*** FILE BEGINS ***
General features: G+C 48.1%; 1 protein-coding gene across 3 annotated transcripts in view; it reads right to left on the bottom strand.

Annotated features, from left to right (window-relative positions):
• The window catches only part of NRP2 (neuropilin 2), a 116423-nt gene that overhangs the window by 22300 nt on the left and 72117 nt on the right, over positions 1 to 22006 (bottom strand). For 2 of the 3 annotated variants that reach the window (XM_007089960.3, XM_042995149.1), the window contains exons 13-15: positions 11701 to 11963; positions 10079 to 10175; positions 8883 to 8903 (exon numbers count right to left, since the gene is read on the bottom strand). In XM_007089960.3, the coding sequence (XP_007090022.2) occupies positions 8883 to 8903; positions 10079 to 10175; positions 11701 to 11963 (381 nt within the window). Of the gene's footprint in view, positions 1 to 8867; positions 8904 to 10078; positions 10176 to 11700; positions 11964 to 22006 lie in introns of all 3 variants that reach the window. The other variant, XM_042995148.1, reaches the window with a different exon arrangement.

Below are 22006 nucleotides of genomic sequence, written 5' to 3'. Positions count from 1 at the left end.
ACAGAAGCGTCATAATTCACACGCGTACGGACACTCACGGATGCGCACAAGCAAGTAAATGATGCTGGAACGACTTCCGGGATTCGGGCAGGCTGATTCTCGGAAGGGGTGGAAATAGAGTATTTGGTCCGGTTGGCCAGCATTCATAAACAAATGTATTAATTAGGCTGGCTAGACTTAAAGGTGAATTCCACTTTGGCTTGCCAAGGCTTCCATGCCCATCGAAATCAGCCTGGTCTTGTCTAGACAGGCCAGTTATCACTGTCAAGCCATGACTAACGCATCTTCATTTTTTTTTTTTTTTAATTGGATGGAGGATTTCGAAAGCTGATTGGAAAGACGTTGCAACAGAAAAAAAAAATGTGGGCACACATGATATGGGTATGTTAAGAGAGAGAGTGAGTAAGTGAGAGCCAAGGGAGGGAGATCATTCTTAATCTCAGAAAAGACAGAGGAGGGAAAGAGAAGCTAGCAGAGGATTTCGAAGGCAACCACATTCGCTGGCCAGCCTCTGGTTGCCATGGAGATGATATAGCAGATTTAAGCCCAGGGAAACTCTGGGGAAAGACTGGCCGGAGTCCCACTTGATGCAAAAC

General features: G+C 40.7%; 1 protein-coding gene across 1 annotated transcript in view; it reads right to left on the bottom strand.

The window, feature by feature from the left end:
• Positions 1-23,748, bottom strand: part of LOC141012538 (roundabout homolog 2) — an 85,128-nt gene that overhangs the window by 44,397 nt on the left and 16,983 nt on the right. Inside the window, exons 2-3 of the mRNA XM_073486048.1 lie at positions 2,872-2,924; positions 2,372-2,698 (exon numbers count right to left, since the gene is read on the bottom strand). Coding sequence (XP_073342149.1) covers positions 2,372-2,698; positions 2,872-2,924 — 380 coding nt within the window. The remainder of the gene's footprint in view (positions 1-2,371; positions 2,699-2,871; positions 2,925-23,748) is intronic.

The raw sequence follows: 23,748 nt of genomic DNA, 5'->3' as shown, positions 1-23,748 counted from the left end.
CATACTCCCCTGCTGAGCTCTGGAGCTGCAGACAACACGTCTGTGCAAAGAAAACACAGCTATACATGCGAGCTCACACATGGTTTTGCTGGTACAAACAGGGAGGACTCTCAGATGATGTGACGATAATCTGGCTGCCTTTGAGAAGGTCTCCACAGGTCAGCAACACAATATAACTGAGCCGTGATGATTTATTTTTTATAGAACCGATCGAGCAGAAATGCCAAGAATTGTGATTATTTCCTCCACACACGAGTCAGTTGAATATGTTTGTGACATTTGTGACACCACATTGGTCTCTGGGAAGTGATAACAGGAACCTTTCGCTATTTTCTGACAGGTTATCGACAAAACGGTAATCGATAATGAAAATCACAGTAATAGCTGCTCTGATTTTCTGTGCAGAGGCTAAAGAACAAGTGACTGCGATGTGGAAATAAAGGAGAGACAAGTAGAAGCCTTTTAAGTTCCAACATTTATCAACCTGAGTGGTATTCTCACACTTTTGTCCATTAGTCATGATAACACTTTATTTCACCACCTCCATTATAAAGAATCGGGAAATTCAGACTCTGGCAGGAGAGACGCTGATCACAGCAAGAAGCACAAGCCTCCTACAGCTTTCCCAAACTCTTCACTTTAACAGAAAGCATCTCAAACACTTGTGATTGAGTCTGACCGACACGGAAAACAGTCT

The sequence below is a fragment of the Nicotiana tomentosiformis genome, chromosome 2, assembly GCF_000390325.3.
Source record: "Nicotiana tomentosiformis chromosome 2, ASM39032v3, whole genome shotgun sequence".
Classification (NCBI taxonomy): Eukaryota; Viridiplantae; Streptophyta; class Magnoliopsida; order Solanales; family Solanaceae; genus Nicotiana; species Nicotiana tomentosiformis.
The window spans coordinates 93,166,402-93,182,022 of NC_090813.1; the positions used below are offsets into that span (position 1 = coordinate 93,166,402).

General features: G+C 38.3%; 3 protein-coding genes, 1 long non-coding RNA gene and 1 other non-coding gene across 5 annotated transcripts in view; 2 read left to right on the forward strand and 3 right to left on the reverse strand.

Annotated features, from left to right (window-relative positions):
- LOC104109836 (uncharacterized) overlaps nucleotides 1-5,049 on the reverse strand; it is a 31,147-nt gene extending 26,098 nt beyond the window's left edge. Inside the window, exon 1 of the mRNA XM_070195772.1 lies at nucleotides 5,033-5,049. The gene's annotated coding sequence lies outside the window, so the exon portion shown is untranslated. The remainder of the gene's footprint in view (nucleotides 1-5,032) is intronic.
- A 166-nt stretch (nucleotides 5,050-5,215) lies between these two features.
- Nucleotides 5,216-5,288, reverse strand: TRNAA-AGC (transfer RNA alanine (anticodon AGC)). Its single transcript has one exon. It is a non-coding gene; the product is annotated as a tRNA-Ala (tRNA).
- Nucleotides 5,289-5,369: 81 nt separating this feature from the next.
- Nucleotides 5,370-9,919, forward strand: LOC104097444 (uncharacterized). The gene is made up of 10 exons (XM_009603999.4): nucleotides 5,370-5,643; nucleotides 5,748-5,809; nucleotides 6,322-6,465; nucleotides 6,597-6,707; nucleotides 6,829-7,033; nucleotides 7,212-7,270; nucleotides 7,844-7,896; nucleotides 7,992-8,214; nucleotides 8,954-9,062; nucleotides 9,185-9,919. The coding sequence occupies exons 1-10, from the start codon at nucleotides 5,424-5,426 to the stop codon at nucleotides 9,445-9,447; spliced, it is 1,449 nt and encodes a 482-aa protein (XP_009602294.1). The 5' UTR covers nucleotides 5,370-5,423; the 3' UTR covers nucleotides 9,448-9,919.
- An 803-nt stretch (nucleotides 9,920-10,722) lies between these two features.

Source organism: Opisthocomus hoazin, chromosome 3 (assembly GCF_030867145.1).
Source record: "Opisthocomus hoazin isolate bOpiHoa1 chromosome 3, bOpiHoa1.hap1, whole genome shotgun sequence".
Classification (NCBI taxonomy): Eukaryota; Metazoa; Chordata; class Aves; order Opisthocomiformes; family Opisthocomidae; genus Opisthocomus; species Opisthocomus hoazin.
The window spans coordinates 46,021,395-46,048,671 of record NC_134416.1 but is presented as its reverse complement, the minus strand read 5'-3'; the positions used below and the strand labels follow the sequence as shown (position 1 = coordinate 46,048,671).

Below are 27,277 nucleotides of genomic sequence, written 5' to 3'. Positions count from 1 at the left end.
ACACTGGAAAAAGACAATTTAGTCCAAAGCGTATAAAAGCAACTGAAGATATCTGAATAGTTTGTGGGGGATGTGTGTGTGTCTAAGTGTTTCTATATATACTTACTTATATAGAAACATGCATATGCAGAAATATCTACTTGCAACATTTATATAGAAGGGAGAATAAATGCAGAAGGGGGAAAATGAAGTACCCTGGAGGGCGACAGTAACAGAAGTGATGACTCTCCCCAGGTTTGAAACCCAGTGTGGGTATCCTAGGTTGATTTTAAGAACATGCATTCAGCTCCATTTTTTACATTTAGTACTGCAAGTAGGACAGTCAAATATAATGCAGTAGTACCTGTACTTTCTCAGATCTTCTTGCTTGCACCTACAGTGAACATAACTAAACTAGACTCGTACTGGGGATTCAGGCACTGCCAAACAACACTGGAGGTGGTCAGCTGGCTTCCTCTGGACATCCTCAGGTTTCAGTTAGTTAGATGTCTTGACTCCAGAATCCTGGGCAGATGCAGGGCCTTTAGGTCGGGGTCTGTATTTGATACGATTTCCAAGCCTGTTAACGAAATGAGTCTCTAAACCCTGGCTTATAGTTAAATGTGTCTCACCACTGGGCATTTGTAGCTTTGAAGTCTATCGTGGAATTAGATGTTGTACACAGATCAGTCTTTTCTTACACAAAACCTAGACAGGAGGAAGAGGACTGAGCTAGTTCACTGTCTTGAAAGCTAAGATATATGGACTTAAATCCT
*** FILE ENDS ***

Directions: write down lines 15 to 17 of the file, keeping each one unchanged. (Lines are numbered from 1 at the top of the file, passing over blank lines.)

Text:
General features: G+C 38.3%; 3 protein-coding genes, 1 long non-coding RNA gene and 1 other non-coding gene across 5 annotated transcripts in view; 2 read left to right on the forward strand and 3 right to left on the reverse strand.

Annotated features, from left to right (window-relative positions):
- LOC104109836 (uncharacterized) overlaps nucleotides 1-5,049 on the reverse strand; it is a 31,147-nt gene extending 26,098 nt beyond the window's left edge. Inside the window, exon 1 of the mRNA XM_070195772.1 lies at nucleotides 5,033-5,049. The gene's annotated coding sequence lies outside the window, so the exon portion shown is untranslated. The remainder of the gene's footprint in view (nucleotides 1-5,032) is intronic.